I'm a writer, but I'm also a reader and every year when contest season rolls around, I'm reminded of that fact. I try to judge the books and manuscripts I'm sent as a reader, not as a writer. Your job, after all, is to create an emotional ride for readers, not to please other writers. So today, as I'm dragging myself through one of the books on my contest stack, I started asking myself what makes a book a wallbanger for me.
Let me stop for a moment to say that this particular book isn't one.
But I've read a few, as I'm sure we all have.
In my mind, there's a big difference between a book that's just okay and one that inspires me to throw it at the wall.
I've read countless books over the years, and I can only think of a handful that I've actually tossed away in disgust. There are a whole lot more that I've put down and never come back to. I think there are 3 or 4 on the floor by my bed that fall into that category.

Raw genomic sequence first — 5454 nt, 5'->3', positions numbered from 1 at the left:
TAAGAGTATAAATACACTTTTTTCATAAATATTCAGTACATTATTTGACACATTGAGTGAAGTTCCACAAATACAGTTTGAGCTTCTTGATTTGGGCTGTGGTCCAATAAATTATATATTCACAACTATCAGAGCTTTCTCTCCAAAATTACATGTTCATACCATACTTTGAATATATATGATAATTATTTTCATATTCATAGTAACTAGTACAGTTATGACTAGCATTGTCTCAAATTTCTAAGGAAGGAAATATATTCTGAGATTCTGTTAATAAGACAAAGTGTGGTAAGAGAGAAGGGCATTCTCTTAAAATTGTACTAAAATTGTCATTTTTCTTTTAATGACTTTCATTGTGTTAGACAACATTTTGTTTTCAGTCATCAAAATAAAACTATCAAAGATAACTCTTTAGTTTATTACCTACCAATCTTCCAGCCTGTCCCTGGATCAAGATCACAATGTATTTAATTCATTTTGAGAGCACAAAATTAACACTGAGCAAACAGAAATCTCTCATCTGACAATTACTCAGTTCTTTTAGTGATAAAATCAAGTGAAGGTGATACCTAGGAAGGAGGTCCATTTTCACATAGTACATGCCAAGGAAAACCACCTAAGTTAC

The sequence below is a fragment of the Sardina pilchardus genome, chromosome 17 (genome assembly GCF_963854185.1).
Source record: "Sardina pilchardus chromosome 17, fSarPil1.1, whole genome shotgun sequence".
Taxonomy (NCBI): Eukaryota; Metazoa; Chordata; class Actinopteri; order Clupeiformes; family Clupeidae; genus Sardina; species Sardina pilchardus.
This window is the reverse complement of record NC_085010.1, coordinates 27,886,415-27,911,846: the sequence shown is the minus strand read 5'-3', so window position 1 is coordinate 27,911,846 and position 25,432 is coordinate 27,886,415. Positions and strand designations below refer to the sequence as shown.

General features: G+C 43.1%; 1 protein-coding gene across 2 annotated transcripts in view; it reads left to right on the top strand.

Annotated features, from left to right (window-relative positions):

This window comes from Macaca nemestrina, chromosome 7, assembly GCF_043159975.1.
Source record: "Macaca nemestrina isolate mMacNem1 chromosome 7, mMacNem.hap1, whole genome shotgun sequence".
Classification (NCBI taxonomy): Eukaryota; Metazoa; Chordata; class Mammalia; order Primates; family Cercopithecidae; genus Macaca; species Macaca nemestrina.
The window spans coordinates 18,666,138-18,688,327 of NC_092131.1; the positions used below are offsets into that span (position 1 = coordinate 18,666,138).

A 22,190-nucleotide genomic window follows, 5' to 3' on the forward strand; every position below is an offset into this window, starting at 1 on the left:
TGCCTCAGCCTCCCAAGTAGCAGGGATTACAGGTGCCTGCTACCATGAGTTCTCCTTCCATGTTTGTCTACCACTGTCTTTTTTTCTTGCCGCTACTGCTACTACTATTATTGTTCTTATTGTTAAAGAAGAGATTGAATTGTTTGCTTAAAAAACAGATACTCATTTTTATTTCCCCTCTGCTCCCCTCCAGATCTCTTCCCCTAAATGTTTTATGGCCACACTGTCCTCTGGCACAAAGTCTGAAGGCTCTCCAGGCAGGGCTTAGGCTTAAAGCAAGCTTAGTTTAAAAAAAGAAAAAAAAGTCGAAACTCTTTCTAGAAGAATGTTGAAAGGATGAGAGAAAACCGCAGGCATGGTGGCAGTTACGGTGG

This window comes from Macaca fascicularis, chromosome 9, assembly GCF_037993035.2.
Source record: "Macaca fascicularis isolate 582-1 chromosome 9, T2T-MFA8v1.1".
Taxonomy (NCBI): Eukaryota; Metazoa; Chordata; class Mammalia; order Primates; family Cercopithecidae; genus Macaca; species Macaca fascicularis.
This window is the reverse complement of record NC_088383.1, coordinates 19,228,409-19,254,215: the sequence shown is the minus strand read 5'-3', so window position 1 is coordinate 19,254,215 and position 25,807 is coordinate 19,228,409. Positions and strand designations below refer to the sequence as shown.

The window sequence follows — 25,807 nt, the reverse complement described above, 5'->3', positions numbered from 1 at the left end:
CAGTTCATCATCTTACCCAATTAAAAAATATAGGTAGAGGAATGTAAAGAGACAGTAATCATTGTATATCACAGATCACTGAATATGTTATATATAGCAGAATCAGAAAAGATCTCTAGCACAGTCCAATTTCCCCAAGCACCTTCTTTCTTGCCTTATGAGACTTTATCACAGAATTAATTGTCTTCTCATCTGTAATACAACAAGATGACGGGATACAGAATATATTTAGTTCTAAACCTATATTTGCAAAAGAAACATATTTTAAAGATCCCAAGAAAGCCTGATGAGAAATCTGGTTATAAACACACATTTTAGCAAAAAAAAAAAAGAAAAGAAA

But we're talking about wallbangers here. What makes a book a wallbanger to you?
The first book I can honestly remember flinging away in disgust is one I picked up about 30 years ago, while I was going through a divorce and struggling to support my daughter on my own meager income and sporadic child support payments. Life was tough. I was emotionally raw, spiritually battered, and struggling financially. Every day I had to worry about how to feed my child and how to give her enough time and attention, not to mention what was happening to her at the really lousy day care I could afford.
So I picked up this book about a wealthy woman going through a divorce. Life got a little unpleasant for her, so she decided to go to Europe for six months or so to "heal."
I literally threw that book across the room. I don't remember ever doing that before, but I couldn't get that book out of my hands fast enough! I can tell you in all honesty that in 30-plus years, I never bought another book by that author. At that time in my life, at that moment, when life was so hideously painful and I was too poor to have any options at all, that book felt like a huge betrayal. In that moment, I realized that I don't read to escape my life. I read to make sense of my life and, for me, The Big Disconnect is probably the #1 wallbanger for me.
What's top on your list?